If you want to see Fan-tailed Warbler - go to Mallorca - easy and cheap!
This species will be as common as Collared Doves in the next 60 years - and no-one wanted to know
when the last one of them visited my feeding station.
Our natural world is undergoing a massive shift in direct correlation to the influence of modern life choices of mankind. I can't say that I agree with the situation, but as a beneficiary of many of these advances -  cheap food, travel and foreign holidays - I'd be a hypocrite, in the extreme, to find fault.

Cypress Tip Moth (Argyresthia cupressella) - first discovered in the UK
in 1997 - trapped in my garden MV in 2015.
Insects are able to provide a fantastic barometer to what's happening in our eco-system. We can continue to gripe about what's no longer here or, enjoy what is? It doesn't matter whether it's moths, birds, fish or mammals, the whole dynamic of population distribution is being influenced by the actions of humanity. I have yet to see anyone blogging about the negative aspect of a "first for UK" discovery - we can't have it both ways! If there is a niche for a coloniser then it has been vacated, by a previous tenant, for what ever reason?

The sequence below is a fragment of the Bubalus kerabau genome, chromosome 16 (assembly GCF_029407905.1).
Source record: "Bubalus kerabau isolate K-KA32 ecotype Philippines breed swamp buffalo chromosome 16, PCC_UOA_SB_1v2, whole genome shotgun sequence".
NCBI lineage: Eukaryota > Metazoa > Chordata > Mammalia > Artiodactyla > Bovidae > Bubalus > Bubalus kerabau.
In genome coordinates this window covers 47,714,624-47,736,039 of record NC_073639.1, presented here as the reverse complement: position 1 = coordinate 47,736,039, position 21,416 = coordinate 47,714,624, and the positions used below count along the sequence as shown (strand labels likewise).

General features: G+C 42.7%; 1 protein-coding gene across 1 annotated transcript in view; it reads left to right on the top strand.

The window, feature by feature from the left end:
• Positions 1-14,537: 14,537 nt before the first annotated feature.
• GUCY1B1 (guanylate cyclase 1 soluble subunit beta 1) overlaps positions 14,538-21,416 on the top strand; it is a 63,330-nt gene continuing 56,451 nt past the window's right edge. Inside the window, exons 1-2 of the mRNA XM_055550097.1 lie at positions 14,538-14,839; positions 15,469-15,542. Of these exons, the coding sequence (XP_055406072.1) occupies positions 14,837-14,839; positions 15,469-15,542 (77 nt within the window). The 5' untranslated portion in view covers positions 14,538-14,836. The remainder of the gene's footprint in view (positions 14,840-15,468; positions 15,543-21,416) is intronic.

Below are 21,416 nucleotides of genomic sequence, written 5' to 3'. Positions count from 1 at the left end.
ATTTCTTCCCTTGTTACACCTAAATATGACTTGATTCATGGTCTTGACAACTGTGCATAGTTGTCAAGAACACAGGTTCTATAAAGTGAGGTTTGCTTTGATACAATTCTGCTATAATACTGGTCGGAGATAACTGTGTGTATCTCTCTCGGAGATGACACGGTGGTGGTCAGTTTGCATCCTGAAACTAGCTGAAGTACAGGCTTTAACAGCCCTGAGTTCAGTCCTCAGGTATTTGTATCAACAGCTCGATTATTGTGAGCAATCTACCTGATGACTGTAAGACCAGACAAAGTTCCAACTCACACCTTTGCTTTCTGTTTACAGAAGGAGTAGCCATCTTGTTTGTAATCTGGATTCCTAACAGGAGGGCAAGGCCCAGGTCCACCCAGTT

It's a very individual perspective - you either seek the positives or align with"Non-stop Whinging" where everything is a downer? From where I sit - the world ain't such a bad place  - warts and all!

Wednesday, 17 February 2016

Feeding station fun

I am struggling to stay enthused about anything, at present. I'll get over it and things will sort themselves out, I'm sure. It has got more to do with things beyond my control, than anything else, and I find myself a little bemused by the whole situation. Just to compound the whole scene, my laptop took a dive and I have been struggling to get rid of some rather unpleasant, and completely unwanted, apps which suddenly appeared on my control panel.

There are a couple of pairs of Great Tits visiting the feeding station - this male has even started singing!
To keep my spirits in some form of order, I've kept the camera by the back door and have been playing around with settings and converters to see what I can achieve through the double-glazed panel. Some of the images haven't been too bad?